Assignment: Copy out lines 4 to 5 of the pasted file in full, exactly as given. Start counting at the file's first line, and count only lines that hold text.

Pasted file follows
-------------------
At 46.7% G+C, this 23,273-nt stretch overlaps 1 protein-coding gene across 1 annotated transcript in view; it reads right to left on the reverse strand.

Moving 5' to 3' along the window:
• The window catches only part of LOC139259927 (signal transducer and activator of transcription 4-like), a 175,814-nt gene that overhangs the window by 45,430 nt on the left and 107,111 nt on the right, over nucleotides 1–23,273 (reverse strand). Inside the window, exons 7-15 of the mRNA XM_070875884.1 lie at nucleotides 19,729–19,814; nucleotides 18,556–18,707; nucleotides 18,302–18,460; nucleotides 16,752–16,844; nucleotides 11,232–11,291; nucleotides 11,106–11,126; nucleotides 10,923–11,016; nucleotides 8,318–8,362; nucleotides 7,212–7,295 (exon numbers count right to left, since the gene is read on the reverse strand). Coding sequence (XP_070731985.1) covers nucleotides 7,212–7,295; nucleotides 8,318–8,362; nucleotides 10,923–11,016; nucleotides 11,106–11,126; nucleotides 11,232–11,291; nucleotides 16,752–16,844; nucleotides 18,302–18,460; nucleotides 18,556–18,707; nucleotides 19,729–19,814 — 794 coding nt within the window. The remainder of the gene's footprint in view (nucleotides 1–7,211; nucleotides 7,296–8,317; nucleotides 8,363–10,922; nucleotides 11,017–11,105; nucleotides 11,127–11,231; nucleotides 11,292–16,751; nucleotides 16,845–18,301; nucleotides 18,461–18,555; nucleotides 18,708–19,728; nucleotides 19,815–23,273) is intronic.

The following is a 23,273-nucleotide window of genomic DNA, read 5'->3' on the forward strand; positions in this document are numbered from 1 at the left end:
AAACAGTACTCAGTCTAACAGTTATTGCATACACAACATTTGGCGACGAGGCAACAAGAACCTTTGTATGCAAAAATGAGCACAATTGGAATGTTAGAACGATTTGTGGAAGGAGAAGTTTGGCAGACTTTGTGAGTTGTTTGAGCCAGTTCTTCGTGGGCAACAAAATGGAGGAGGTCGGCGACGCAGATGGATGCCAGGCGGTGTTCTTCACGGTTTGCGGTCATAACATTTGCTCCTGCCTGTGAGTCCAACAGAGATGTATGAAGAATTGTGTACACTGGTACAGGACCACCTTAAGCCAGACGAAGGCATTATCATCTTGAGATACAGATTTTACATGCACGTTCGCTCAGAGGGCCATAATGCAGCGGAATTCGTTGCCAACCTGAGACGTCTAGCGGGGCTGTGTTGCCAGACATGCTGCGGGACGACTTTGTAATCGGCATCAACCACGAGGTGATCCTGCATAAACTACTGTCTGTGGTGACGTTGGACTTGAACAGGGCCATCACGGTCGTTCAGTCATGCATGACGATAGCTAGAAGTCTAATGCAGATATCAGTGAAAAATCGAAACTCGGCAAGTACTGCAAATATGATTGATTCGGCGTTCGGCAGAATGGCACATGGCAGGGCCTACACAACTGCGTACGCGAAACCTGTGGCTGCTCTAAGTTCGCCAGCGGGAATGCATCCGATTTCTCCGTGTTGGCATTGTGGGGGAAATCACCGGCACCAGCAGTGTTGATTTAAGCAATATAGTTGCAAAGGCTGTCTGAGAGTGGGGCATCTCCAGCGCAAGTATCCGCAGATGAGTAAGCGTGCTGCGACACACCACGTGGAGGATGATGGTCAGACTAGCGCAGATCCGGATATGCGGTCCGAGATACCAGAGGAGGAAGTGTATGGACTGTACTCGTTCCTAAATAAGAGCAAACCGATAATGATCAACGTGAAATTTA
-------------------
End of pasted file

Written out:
The following is a 23,273-nucleotide window of genomic DNA, read 5'->3' on the forward strand; positions in this document are numbered from 1 at the left end:
AAACAGTACTCAGTCTAACAGTTATTGCATACACAACATTTGGCGACGAGGCAACAAGAACCTTTGTATGCAAAAATGAGCACAATTGGAATGTTAGAACGATTTGTGGAAGGAGAAGTTTGGCAGACTTTGTGAGTTGTTTGAGCCAGTTCTTCGTGGGCAACAAAATGGAGGAGGTCGGCGACGCAGATGGATGCCAGGCGGTGTTCTTCACGGTTTGCGGTCATAACATTTGCTCCTGCCTGTGAGTCCAACAGAGATGTATGAAGAATTGTGTACACTGGTACAGGACCACCTTAAGCCAGACGAAGGCATTATCATCTTGAGATACAGATTTTACATGCACGTTCGCTCAGAGGGCCATAATGCAGCGGAATTCGTTGCCAACCTGAGACGTCTAGCGGGGCTGTGTTGCCAGACATGCTGCGGGACGACTTTGTAATCGGCATCAACCACGAGGTGATCCTGCATAAACTACTGTCTGTGGTGACGTTGGACTTGAACAGGGCCATCACGGTCGTTCAGTCATGCATGACGATAGCTAGAAGTCTAATGCAGATATCAGTGAAAAATCGAAACTCGGCAAGTACTGCAAATATGATTGATTCGGCGTTCGGCAGAATGGCACATGGCAGGGCCTACACAACTGCGTACGCGAAACCTGTGGCTGCTCTAAGTTCGCCAGCGGGAATGCATCCGATTTCTCCGTGTTGGCATTGTGGGGGAAATCACCGGCACCAGCAGTGTTGATTTAAGCAATATAGTTGCAAAGGCTGTCTGAGAGTGGGGCATCTCCAGCGCAAGTATCCGCAGATGAGTAAGCGTGCTGCGACACACCACGTGGAGGATGATGGTCAGACTAGCGCAGATCCGGATATGCGGTCCGAGATACCAGAGGAGGAAGTGTATGGACTGTACTCGTTCCTAAATAAGAGCAAACCGATAATGATCAACGTGAAATTTA